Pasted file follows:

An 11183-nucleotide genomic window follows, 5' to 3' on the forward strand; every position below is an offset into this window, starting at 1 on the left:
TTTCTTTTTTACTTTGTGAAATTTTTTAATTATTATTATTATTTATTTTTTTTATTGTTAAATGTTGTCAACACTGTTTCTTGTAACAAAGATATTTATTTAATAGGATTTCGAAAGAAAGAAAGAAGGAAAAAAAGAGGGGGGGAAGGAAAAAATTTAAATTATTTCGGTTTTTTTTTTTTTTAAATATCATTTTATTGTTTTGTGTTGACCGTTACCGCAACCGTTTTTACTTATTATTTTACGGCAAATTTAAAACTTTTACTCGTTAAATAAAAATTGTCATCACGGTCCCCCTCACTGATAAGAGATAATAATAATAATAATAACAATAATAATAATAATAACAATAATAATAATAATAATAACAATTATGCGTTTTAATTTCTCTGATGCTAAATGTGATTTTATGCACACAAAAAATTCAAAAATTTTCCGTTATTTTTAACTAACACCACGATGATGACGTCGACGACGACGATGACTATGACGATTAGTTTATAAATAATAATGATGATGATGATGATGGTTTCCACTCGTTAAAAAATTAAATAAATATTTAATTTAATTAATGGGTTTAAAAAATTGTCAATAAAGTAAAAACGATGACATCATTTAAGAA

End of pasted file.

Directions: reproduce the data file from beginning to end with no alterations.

An 11183-nucleotide genomic window follows, 5' to 3' on the forward strand; every position below is an offset into this window, starting at 1 on the left:
TTTCTTTTTTACTTTGTGAAATTTTTTAATTATTATTATTATTTATTTTTTTTATTGTTAAATGTTGTCAACACTGTTTCTTGTAACAAAGATATTTATTTAATAGGATTTCGAAAGAAAGAAAGAAGGAAAAAAAGAGGGGGGGAAGGAAAAAATTTAAATTATTTCGGTTTTTTTTTTTTTTAAATATCATTTTATTGTTTTGTGTTGACCGTTACCGCAACCGTTTTTACTTATTATTTTACGGCAAATTTAAAACTTTTACTCGTTAAATAAAAATTGTCATCACGGTCCCCCTCACTGATAAGAGATAATAATAATAATAATAACAATAATAATAATAATAACAATAATAATAATAATAATAACAATTATGCGTTTTAATTTCTCTGATGCTAAATGTGATTTTATGCACACAAAAAATTCAAAAATTTTCCGTTATTTTTAACTAACACCACGATGATGACGTCGACGACGACGATGACTATGACGATTAGTTTATAAATAATAATGATGATGATGATGATGGTTTCCACTCGTTAAAAAATTAAATAAATATTTAATTTAATTAATGGGTTTAAAAAATTGTCAATAAAGTAAAAACGATGACATCATTTAAGAA